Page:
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Publication numberUS3665378 A
Publication typeGrant
Publication date23 May 1972
Filing date4 Sep 1970
Priority date4 Sep 1970
Publication numberUS 3665378 A, US 3665378A, US-A-3665378, US3665378 A, US3665378A
InventorsHammell Kemper Martel, Kaylor Karl Lester
Original AssigneeAmp Inc
Export CitationBiBTeX, EndNote, RefMan
External Links: USPTO, USPTO Assignment, Espacenet
Spring receptacle contact and housing therefor
US 3665378 A
Abstract  available in
Images(2)
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Claims  available in
Description  (OCR text may contain errors)

United States Patent [451 May 23, 1972 Hammell et a].

[54] SPRING RECEPTACLE CONTACT AND HOUSING THEREFOR 721 inventors: Kemper Martel lhmlnell, Harrisburg;

[73] Assignee: AMP Incorporated, Harrisburg, Pa.

221 Filed: Sept. 4, 1970 2] Appl. No.1 69,696

Primary Examiner--Marvin A. Champion Assistant Examiner-Robert A. Hafer Anorney-William J. Keating, Ronald D. Grefe, Gerald K. Kita, Frederick W. Raring, Jay L. Seitchik and John P. Vandenburg Karl Lester Klylor, Middletown, both of ABSTRACT A spring receptacle contact and a housing therefor, the contact including a pair of resilient cantilever spring fingers which cooperate to provide a receptacle. The fingers are each provided with a button compressibly engaged on opposed sides of a housing recess into which the spring contact is inserted. The contact is further'provided with a tab in spaced relationship from a pair of flaps. Together, the tab and flaps are crimped over an electrical post which projects from the housing recess. The receptacle contact is further provided with an elongated embosed base which terminates in a generally T-shaped end portion which seats laterally within the housing recess. Such end portion additionally carries a tine which abuts against a shoulder in the housing to prevent withdrawal of the contact receptacle. A pair of diagonally projecting levers compressibly engage against a side of the housing recess for seating the longitudinal base of the receptacle contact laterally against an opposed side of the housing recess. Additionally, the levers abut against a shoulder provided in the housing recess to lock the recess to lock the receptacle contact therein. To remove the receptacle contact, a suitable tool is inserted into the housing recess for resiliently deforming the tine and disengaging it from the cooperating shoulder.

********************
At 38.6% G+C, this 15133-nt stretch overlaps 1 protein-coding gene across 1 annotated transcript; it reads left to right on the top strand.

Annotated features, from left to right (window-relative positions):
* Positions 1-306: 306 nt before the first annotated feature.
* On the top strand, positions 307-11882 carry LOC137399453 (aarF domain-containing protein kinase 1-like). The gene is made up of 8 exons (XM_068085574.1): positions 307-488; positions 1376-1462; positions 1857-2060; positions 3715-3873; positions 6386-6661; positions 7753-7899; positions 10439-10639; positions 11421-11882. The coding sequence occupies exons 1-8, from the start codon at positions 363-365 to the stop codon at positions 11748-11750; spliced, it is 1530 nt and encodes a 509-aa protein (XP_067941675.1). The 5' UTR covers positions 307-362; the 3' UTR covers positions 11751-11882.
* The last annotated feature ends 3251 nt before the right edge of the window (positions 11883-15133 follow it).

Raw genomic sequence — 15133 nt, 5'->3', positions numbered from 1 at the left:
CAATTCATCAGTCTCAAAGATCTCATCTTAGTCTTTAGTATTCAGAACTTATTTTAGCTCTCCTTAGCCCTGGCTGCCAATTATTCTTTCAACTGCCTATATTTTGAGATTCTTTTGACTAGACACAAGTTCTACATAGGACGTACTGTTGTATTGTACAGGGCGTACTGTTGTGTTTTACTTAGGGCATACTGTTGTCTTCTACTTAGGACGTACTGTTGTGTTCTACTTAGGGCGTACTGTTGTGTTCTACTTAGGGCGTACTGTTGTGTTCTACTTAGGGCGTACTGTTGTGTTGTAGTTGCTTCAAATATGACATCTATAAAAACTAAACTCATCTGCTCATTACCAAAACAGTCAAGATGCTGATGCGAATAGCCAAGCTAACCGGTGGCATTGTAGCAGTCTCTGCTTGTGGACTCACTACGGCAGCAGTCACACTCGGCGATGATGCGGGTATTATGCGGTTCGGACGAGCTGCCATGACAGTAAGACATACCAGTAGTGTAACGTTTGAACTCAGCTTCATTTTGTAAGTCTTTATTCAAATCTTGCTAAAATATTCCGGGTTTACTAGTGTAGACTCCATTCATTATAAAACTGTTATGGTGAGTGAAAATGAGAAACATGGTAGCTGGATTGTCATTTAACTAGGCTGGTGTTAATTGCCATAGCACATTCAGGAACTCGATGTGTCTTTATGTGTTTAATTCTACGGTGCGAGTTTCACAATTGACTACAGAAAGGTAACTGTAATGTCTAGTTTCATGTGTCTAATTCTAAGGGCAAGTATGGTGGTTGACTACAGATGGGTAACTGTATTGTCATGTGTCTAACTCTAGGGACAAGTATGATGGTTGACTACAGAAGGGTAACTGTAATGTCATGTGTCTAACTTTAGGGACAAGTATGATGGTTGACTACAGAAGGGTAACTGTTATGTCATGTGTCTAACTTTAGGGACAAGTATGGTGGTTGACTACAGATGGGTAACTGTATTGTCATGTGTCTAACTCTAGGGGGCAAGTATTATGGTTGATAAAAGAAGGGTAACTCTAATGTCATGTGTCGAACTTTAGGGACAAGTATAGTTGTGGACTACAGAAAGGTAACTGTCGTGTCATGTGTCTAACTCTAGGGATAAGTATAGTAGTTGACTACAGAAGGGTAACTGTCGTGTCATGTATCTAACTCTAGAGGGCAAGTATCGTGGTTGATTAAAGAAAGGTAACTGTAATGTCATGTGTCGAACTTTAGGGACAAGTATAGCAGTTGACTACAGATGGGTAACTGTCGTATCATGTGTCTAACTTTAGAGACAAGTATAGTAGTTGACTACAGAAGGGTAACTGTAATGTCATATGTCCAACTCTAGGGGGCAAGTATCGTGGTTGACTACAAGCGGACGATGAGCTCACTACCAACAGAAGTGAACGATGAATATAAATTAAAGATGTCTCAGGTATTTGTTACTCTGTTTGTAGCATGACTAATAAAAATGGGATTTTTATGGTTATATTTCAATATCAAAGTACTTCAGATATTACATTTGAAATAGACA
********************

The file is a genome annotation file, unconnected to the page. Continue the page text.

7 Claims, 8 Drawing Figures Patented May 23 1972 2 Sheets-Sheet 11.

INVENTOR KEMPER MARTEL HAMMELL KARL LESTER KAYLOR g 5 BY %JIO L%I Patented May 23, 1972 2 Sheets-Sheet 2 SPRING RECEPTACLE CONTACT AND HOUSING THEREFOR FIELD OF THE INVENTION The present invention relates to an electrical spring receptacle contact which is precision aligned and rigidly supported against movement within a recess of a housing, which contact is positively locked in place to prevent removal thereof from the housing.